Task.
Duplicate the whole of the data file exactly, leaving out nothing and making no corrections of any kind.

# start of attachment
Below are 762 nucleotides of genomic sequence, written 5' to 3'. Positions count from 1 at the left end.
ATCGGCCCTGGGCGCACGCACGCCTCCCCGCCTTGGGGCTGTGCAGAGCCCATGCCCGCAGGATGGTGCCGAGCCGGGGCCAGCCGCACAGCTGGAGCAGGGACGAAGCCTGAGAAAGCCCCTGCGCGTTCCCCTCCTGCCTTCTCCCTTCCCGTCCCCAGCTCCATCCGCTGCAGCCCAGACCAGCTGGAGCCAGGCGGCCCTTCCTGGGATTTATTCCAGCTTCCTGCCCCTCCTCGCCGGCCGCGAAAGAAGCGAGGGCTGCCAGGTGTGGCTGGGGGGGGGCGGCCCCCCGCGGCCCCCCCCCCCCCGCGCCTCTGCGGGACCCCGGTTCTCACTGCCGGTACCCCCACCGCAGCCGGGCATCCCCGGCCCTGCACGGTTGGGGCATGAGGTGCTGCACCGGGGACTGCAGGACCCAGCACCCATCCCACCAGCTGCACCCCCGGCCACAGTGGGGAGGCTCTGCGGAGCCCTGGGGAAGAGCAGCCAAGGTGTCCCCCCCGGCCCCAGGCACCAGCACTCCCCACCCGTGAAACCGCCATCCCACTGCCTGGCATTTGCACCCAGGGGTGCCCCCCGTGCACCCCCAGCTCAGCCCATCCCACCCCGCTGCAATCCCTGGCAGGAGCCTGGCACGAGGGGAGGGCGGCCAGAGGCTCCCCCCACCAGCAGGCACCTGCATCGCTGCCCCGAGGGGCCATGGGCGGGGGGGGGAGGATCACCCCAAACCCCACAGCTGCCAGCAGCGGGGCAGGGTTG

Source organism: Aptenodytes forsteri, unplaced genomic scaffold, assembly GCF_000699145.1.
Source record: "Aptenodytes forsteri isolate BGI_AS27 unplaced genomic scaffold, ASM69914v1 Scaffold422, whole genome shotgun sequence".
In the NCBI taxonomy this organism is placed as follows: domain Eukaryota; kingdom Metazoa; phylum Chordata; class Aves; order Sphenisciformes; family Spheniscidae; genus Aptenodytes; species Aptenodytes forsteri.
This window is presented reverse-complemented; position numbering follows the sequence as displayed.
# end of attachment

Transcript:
Below are 762 nucleotides of genomic sequence, written 5' to 3'. Positions count from 1 at the left end.
ATCGGCCCTGGGCGCACGCACGCCTCCCCGCCTTGGGGCTGTGCAGAGCCCATGCCCGCAGGATGGTGCCGAGCCGGGGCCAGCCGCACAGCTGGAGCAGGGACGAAGCCTGAGAAAGCCCCTGCGCGTTCCCCTCCTGCCTTCTCCCTTCCCGTCCCCAGCTCCATCCGCTGCAGCCCAGACCAGCTGGAGCCAGGCGGCCCTTCCTGGGATTTATTCCAGCTTCCTGCCCCTCCTCGCCGGCCGCGAAAGAAGCGAGGGCTGCCAGGTGTGGCTGGGGGGGGGCGGCCCCCCGCGGCCCCCCCCCCCCCGCGCCTCTGCGGGACCCCGGTTCTCACTGCCGGTACCCCCACCGCAGCCGGGCATCCCCGGCCCTGCACGGTTGGGGCATGAGGTGCTGCACCGGGGACTGCAGGACCCAGCACCCATCCCACCAGCTGCACCCCCGGCCACAGTGGGGAGGCTCTGCGGAGCCCTGGGGAAGAGCAGCCAAGGTGTCCCCCCCGGCCCCAGGCACCAGCACTCCCCACCCGTGAAACCGCCATCCCACTGCCTGGCATTTGCACCCAGGGGTGCCCCCCGTGCACCCCCAGCTCAGCCCATCCCACCCCGCTGCAATCCCTGGCAGGAGCCTGGCACGAGGGGAGGGCGGCCAGAGGCTCCCCCCACCAGCAGGCACCTGCATCGCTGCCCCGAGGGGCCATGGGCGGGGGGGGGAGGATCACCCCAAACCCCACAGCTGCCAGCAGCGGGGCAGGGTTG

Source organism: Aptenodytes forsteri, unplaced genomic scaffold, assembly GCF_000699145.1.
Source record: "Aptenodytes forsteri isolate BGI_AS27 unplaced genomic scaffold, ASM69914v1 Scaffold422, whole genome shotgun sequence".
In the NCBI taxonomy this organism is placed as follows: domain Eukaryota; kingdom Metazoa; phylum Chordata; class Aves; order Sphenisciformes; family Spheniscidae; genus Aptenodytes; species Aptenodytes forsteri.
This window is presented reverse-complemented; position numbering follows the sequence as displayed.